Despite droughts, recession and natural disasters, California’s urban population continues to grow.
This population growth means increasing demand for water by urban areas—home to most of California’s population [see also Agricultural Conservation]. As of 2021, three of the nation’s 10 most populated cities are in California.
The state and agencies that supply water for urban uses view conservation as one way to narrow the gap between supply and demand. Overall, urban water use in California continues to trend downward. According to the Pacific Institute, an Oakland-based water policy research organization, there has been a “dramatic decoupling” between water use and growth. While California’s population has doubled since 1967, statewide water use increased by only 20 percent during that time because of improvements in urban efficiency and less water-intensive commercial and industrial activities.
Major ongoing challenges to urban water supplies include:
Urban Conservation Challenges
In response to these multiple challenges, California enacted legislation in 2009 designed to encourage water efficiency. Among the provisions was the goal of a 20 percent reduction in per capita urban water use by 2020. Urban suppliers not only met the goal but exceeded it, according to the State Water Resources Control Board.
About 450 of the larger urban water suppliers submit urban water management plans every five years to California’s Department of Water Resources. The plans include reliability assessments of water resources, accounting for normal, single dry and multiple dry years, and spell out demand-management measures.
The rate of urban water conservation keeps increasing, due to public education and agency rebate programs. Southern California’s population has grown by almost 30 percent since 1990, but the total demand for water during that time dropped by almost 20 percent. In 2019, the Metropolitan Water District of Southern California had its lowest daily per capita use on record with 120 gallons.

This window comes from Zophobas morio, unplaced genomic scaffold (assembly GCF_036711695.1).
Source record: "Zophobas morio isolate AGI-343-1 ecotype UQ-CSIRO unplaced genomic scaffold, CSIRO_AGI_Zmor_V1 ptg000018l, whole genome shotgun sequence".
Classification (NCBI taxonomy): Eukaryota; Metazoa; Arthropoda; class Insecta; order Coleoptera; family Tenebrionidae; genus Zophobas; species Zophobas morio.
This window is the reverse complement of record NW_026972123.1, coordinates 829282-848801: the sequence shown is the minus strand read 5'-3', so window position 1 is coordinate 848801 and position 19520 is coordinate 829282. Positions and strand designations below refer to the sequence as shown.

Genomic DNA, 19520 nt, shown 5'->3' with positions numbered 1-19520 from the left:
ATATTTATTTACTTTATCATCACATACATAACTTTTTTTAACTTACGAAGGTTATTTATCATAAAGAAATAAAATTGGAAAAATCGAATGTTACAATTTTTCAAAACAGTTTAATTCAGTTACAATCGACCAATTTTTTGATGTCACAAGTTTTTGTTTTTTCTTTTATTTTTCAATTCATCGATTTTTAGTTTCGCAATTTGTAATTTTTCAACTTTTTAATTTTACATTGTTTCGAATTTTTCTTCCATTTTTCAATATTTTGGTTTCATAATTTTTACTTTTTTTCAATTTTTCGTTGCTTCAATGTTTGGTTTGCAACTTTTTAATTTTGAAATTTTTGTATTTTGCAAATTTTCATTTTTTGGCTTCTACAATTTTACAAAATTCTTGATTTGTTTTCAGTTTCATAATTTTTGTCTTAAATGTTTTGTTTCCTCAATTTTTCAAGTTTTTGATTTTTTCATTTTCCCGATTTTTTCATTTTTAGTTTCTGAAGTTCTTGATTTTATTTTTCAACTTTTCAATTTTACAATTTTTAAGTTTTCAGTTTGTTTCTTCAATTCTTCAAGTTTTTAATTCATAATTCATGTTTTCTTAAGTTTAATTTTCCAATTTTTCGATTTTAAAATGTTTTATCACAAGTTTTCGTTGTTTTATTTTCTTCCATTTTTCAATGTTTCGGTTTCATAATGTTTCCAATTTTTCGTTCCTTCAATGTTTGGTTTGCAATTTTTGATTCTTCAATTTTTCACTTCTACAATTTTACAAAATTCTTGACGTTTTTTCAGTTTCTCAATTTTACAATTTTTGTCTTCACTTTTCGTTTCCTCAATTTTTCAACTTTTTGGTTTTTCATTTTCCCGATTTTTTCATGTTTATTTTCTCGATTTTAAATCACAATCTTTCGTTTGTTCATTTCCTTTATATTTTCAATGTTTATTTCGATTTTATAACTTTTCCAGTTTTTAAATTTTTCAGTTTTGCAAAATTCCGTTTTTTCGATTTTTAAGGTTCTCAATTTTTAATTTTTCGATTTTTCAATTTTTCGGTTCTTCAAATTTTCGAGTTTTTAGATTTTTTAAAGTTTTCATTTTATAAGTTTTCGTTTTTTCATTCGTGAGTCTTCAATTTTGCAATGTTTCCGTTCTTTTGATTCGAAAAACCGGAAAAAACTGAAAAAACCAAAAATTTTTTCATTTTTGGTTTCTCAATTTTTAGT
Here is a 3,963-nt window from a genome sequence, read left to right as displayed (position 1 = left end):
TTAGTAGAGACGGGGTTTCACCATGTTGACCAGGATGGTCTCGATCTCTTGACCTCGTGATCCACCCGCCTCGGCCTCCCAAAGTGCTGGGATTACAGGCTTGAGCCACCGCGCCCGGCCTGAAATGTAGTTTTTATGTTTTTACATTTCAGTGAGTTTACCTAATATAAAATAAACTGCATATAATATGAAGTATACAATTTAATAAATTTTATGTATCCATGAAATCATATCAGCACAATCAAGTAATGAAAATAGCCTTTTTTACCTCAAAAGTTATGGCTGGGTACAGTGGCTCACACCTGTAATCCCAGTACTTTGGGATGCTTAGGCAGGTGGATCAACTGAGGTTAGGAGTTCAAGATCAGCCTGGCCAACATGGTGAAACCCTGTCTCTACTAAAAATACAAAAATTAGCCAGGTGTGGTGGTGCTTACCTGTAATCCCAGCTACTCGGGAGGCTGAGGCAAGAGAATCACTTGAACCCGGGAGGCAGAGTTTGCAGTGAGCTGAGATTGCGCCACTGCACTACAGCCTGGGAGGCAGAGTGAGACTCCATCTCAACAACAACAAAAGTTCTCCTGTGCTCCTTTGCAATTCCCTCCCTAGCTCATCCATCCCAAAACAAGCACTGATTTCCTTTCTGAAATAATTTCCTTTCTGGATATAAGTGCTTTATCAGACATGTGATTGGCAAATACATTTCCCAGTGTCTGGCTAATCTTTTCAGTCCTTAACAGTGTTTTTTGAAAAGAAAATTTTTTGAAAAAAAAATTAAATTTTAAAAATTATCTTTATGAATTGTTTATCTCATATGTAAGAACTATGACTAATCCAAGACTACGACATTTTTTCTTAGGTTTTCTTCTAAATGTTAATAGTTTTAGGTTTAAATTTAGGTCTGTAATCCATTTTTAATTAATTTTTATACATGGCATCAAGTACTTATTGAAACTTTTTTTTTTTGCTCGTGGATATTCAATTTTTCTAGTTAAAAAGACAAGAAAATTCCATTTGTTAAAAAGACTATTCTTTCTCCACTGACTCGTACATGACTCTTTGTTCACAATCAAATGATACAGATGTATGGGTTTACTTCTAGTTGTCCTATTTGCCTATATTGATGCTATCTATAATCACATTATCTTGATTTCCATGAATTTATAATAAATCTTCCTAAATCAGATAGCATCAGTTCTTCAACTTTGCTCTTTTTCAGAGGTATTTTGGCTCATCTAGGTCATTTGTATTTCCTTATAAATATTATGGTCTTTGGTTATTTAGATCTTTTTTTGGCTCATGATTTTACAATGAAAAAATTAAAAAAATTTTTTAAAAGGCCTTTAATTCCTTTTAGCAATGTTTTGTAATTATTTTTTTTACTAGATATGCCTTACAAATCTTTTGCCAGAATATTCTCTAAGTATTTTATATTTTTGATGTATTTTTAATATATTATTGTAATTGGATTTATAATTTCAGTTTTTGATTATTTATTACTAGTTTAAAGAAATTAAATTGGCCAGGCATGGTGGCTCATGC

The severe drought that plagued California from 2014 to 2017 intensified the push for greater water savings in the urban sector. To accelerate the process, legislation was enacted in 2018 to set permanent overall targets for indoor and outdoor water consumption. The mandates for water agencies will gradually ratchet down indoor water use to 50 gallons per person per day after Jan. 1, 2030.
The law provides incentives for water suppliers to recycle water and identifies small water suppliers and rural communities that may be at risk of drought-induced water shortages. It requires urban and agricultural water suppliers to set annual water budgets and prepare for drought.
Urban Water Conservation Next Steps
As part of the water budget approach, more than 90 percent of residences and businesses are metered in California, which helps customers become aware of how much water they use. But some communities, such as Sacramento, do not have water meters on all homes (the city is in the process of installing them and expects to complete the work in 2021). Instead, customers without meters are charged a flat fee for their water no matter the amount used.
California has required water meter installation as part of all new construction since 1992. Water suppliers must install water meters on all customer connections by Jan. 1, 2025. All agricultural, urban and industrial customers receiving water from the Central Valley Project are required to be metered under conditions of the 1992 Central Valley Project Improvement Act.
Other key urban water conservation efforts include:
- Programs to promote installation of low-flow showerheads and ultra-low-flush toilets
- Aggressive leak detection
- Metering of all connections and billing based on amount used
- Commercial and industrial conservation programs
- High-efficiency clothes washing machine rebates
- Landscape water conservation programs
Urban water agencies also are required to develop water shortage contingency plans to prepare for drought or other natural disasters that cause water shortages. With funding from state and federal agencies, the California Water Efficiency Partnership built a website featuring best management practices to help measure water conservation.
Large urban water providers are investing significant financial resources in returning wastewater to municipal reuse after treatment. The process has been accelerated through the introduction and implementation of advanced treatment technology.
Landscape accounts for about one-half of urban water use and is seen as an avenue for further use reductions, particularly through landscape restructuring. Metropolitan’s Turf Replacement Program offers rebates of $2 per square-foot of grass removed. About 175 million square-feet of turf has been removed since the program began in 2014, according to Metropolitan.